Being on vacation while others around you are not can be like being the only sober person in a crowd of raging drunks. As my mangled fingernails and surrounding cuticles can attest, I'm no Zen goddess. But spending a week at home with my family sans work allowed me to observe people's behavior like a scientist looking at a tank of rats hopped up caffeine. Not being in "work" mode and taking care of our neighbor's pool and garden put me clearly on the other side of the tank -- if only for a week.
I'm no psychiatrist or motivational speaker (although I've been to and seen both), but at 48 years old, I feel like I'm finally starting to understand how much people crave love. And after my work-free week at home, I can clearly see how our inability or unwillingness to look inward makes us repel that which we want to attract.
Here are a few observations to illustrate what I'm talking about. Sitting on the couch with my mother-in-law yesterday, I attempt small talk, asking about some relatives of hers. She no longer visits these relatives because: 1. the husband told his wife (her cousin) to "get her butt off the couch" and 2. he'd spent much of their last visit doing carpentry work and not in the living room with them. The man is an engineer from England who does not speak French, so may not have felt overly wanted in the French-only conversation about relatives in Haiti he'd never met. And from what I recall he's funny and active, hence the "butt off the couch" remark that my mother-in-law found offensive enough to end the relationship.
My next foray into conversation brings us to another dead end. She said she no longer takes classes at the senior center because "everyone there knows I have good things" and her umbrella, not the $5 kind sold at subway stops, I'm guessing, was stolen during her last visit.
My small talk reserves depleted, she asks me how my parents are doing, and as I reply, she begins speaking to her daughter -- in French.
Lesson #1: Don't be afraid to look inward to discover your own relationship repellant.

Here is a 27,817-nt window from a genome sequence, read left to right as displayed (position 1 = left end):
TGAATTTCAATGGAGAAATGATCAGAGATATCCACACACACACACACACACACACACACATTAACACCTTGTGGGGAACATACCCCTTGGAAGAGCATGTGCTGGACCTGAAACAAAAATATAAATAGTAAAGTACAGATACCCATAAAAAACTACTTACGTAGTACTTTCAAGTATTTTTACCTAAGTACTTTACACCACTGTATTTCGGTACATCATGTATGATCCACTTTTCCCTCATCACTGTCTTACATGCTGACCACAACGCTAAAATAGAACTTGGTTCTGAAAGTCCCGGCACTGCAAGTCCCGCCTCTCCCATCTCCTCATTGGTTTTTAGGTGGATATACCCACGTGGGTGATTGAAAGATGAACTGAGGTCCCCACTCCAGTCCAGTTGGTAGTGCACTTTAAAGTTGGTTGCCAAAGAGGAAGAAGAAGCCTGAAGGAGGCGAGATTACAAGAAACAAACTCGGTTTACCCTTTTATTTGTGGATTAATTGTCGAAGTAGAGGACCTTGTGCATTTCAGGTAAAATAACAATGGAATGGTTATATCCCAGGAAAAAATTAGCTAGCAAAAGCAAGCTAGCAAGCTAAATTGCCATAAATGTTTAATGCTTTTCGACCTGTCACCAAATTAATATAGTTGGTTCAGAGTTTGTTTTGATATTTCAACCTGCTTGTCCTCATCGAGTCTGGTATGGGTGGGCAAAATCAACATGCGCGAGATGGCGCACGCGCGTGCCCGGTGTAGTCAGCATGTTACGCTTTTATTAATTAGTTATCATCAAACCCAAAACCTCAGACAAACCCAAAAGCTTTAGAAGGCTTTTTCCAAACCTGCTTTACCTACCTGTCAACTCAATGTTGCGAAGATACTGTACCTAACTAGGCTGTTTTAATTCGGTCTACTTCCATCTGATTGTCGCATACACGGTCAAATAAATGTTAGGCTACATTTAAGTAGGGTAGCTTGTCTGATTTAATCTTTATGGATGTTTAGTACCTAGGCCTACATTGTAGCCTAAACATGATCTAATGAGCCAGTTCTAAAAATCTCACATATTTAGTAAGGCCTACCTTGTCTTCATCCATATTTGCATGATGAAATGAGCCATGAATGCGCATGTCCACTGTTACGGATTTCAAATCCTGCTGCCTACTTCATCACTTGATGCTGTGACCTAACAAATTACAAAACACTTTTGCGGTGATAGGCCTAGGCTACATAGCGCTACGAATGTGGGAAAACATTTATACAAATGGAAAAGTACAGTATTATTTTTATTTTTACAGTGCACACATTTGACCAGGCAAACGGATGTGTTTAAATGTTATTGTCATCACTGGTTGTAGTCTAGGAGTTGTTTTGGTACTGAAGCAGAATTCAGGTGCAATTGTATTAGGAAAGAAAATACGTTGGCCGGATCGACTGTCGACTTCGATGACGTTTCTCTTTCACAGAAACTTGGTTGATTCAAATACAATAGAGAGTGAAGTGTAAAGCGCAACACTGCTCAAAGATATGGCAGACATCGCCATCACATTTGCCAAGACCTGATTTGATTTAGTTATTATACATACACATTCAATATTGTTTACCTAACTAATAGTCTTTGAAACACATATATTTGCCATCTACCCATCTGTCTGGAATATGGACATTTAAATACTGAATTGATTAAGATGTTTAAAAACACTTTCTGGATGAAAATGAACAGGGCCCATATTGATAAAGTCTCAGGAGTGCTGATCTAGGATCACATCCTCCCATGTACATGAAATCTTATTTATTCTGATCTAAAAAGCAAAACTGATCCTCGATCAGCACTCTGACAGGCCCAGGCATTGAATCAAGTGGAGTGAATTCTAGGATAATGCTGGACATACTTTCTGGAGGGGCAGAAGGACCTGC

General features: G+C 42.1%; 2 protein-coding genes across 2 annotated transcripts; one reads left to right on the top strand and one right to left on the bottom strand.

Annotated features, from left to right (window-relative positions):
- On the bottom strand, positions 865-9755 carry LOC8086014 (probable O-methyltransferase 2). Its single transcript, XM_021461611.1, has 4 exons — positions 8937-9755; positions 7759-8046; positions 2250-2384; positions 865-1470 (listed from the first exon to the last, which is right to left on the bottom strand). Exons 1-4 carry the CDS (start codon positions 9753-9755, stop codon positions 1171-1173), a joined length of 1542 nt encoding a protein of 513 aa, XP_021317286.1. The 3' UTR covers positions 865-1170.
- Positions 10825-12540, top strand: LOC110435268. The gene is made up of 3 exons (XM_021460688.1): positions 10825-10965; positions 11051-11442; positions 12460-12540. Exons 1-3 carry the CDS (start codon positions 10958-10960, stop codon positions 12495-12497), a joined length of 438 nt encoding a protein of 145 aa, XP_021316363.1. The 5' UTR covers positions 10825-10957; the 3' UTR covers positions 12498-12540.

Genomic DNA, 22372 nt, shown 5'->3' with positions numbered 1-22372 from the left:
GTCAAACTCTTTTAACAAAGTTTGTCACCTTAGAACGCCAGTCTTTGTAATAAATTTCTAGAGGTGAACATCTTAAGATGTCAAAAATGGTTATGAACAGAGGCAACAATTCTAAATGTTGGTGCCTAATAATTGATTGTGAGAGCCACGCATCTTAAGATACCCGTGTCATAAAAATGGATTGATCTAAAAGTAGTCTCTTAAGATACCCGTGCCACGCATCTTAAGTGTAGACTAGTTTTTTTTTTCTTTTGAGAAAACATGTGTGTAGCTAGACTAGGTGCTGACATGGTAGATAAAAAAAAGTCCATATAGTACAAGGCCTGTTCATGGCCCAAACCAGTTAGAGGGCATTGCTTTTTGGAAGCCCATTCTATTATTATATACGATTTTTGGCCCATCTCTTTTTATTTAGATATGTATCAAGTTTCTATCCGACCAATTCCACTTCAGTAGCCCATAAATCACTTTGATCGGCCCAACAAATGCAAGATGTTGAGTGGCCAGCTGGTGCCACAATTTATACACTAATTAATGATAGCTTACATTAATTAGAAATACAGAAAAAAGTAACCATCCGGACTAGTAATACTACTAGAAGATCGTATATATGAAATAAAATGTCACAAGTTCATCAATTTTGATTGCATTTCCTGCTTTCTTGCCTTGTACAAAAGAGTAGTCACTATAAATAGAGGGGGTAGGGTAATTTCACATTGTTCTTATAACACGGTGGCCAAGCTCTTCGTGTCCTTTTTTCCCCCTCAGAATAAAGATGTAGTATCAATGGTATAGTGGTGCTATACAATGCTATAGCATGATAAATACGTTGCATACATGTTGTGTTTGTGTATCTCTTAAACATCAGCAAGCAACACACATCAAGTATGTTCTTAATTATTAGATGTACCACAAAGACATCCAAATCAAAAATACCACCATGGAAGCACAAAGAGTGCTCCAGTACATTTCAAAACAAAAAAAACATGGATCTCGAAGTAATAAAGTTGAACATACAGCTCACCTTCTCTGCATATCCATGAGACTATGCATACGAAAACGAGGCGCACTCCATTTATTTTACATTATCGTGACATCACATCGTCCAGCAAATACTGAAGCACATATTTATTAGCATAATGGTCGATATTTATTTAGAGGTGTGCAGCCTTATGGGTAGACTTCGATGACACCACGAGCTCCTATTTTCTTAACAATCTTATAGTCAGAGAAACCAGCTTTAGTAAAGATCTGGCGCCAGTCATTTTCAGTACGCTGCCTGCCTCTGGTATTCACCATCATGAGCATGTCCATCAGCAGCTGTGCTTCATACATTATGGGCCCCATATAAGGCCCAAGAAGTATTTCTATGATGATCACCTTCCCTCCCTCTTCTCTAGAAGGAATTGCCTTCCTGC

The day before, I removed a small, fluffy, grey bird floating face down in the neighbor's pool just before a friend was due over. Not exactly at home in the wild, I wasn't sure how safe it was to swim. I gave my friend the option to cancel. She came but kept her energy focused on the location of the swim flipper I'd used to remove the bird, commanding her husband to keep her kids away from anywhere the flipper had once been. She planned on "disinfecting" her kids with an anti-bacterial solution as soon as they got home.
When I told her how good she looked after a recent surgery, she told me to please shut up and not comment on her looks.
Lesson #2: We create our own bubble of woe. Stress begets more stress.
One of my best friends was recently sitting a row or two behind a woman who received a phone call while in the "quiet car" of a New Jersey Transit train commuting home from Manhattan. The woman answered her phone, became quickly upset and started to speak loudly. Others in the train began to softly chant "Quiet car. Quiet car." Their volume rose as the woman kept talking. My friend was close enough to overhear that the woman's son had been admitted to the hospital with a severe allergic reaction. When the woman got off the phone, she unraveled, dropping several F-bombs on the militant "Quiet Car" chorus. My friend said the other riders didn't care about her situation, just that she was disturbing the sanctity of the Quiet Car.
Lesson #3: Don't get so caught up in the rat race that you forget to stop and pet your fellow rats.
I am a master complainer -- too much work, too little money, too much stress, not enough time to write, spend time with my kids, do what I really love. I complain, I blame, and I wallow. Most of the blame falls squarely on my husband's ample shoulders. If I didn't have to work so much, I'd be less stressed and have more time to write and be more "myself."
Lesson #4: Flagrant BS keeps me stuck in that place I don't want to be. I've built my own walls, brick by brick, from decades of negative thinking and raging self-doubt.
We all want love more than anything in the world, but when we spew animosity rooted in our own lack of self-love, no one will come close.
We really don't matter, and I mean that in the most freeing way possible.
We will die. Those we loved will come to our funeral. They will reminisce, possibly cry, and then as someone far wiser than I once said, head over to Denny's for a Grand Slam breakfast. The world won't stop when we die. Why do we act like it will when we're alive? Please, stop. Pet your fellow rats. Our fur's worn in the same spots as yours.
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